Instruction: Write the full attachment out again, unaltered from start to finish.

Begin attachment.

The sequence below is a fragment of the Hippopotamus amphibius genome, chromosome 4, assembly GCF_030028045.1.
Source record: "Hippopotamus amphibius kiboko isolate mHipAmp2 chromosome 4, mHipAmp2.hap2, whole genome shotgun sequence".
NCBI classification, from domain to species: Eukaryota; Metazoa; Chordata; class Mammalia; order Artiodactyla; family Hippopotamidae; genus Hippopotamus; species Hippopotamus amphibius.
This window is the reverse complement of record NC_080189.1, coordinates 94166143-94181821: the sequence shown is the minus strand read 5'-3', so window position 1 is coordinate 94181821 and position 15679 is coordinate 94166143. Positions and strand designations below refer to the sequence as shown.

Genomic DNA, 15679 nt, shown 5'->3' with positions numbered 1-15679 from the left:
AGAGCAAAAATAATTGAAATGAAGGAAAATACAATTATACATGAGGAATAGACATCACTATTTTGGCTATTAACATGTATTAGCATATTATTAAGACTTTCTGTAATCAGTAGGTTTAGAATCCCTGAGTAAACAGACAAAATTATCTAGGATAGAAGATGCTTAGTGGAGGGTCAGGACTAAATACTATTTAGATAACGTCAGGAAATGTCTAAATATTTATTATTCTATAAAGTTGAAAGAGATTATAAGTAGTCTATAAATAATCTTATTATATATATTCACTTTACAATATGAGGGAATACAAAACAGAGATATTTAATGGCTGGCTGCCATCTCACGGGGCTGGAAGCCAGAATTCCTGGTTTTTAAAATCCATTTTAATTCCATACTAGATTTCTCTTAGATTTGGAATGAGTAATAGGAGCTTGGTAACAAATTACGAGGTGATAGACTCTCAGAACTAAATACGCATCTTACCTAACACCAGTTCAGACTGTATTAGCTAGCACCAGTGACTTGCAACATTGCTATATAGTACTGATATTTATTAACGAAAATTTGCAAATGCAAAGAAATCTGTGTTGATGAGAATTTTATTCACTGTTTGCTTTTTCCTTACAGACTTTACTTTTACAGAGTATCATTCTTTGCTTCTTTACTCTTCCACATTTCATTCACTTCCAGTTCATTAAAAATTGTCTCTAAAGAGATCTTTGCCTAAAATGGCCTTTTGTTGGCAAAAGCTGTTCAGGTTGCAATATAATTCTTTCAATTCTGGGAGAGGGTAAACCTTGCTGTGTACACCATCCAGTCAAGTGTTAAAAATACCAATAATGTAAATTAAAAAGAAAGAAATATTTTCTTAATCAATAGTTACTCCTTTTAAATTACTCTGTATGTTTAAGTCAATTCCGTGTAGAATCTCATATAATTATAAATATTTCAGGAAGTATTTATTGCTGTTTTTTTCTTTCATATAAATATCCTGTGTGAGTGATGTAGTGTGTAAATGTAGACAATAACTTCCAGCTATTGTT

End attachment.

The sequence below is a fragment of the Hippopotamus amphibius genome, chromosome 4, assembly GCF_030028045.1.
Source record: "Hippopotamus amphibius kiboko isolate mHipAmp2 chromosome 4, mHipAmp2.hap2, whole genome shotgun sequence".
NCBI classification, from domain to species: Eukaryota; Metazoa; Chordata; class Mammalia; order Artiodactyla; family Hippopotamidae; genus Hippopotamus; species Hippopotamus amphibius.
This window is the reverse complement of record NC_080189.1, coordinates 94166143-94181821: the sequence shown is the minus strand read 5'-3', so window position 1 is coordinate 94181821 and position 15679 is coordinate 94166143. Positions and strand designations below refer to the sequence as shown.

Genomic DNA, 15679 nt, shown 5'->3' with positions numbered 1-15679 from the left:
AGAGCAAAAATAATTGAAATGAAGGAAAATACAATTATACATGAGGAATAGACATCACTATTTTGGCTATTAACATGTATTAGCATATTATTAAGACTTTCTGTAATCAGTAGGTTTAGAATCCCTGAGTAAACAGACAAAATTATCTAGGATAGAAGATGCTTAGTGGAGGGTCAGGACTAAATACTATTTAGATAACGTCAGGAAATGTCTAAATATTTATTATTCTATAAAGTTGAAAGAGATTATAAGTAGTCTATAAATAATCTTATTATATATATTCACTTTACAATATGAGGGAATACAAAACAGAGATATTTAATGGCTGGCTGCCATCTCACGGGGCTGGAAGCCAGAATTCCTGGTTTTTAAAATCCATTTTAATTCCATACTAGATTTCTCTTAGATTTGGAATGAGTAATAGGAGCTTGGTAACAAATTACGAGGTGATAGACTCTCAGAACTAAATACGCATCTTACCTAACACCAGTTCAGACTGTATTAGCTAGCACCAGTGACTTGCAACATTGCTATATAGTACTGATATTTATTAACGAAAATTTGCAAATGCAAAGAAATCTGTGTTGATGAGAATTTTATTCACTGTTTGCTTTTTCCTTACAGACTTTACTTTTACAGAGTATCATTCTTTGCTTCTTTACTCTTCCACATTTCATTCACTTCCAGTTCATTAAAAATTGTCTCTAAAGAGATCTTTGCCTAAAATGGCCTTTTGTTGGCAAAAGCTGTTCAGGTTGCAATATAATTCTTTCAATTCTGGGAGAGGGTAAACCTTGCTGTGTACACCATCCAGTCAAGTGTTAAAAATACCAATAATGTAAATTAAAAAGAAAGAAATATTTTCTTAATCAATAGTTACTCCTTTTAAATTACTCTGTATGTTTAAGTCAATTCCGTGTAGAATCTCATATAATTATAAATATTTCAGGAAGTATTTATTGCTGTTTTTTTCTTTCATATAAATATCCTGTGTGAGTGATGTAGTGTGTAAATGTAGACAATAACTTCCAGCTATTGTT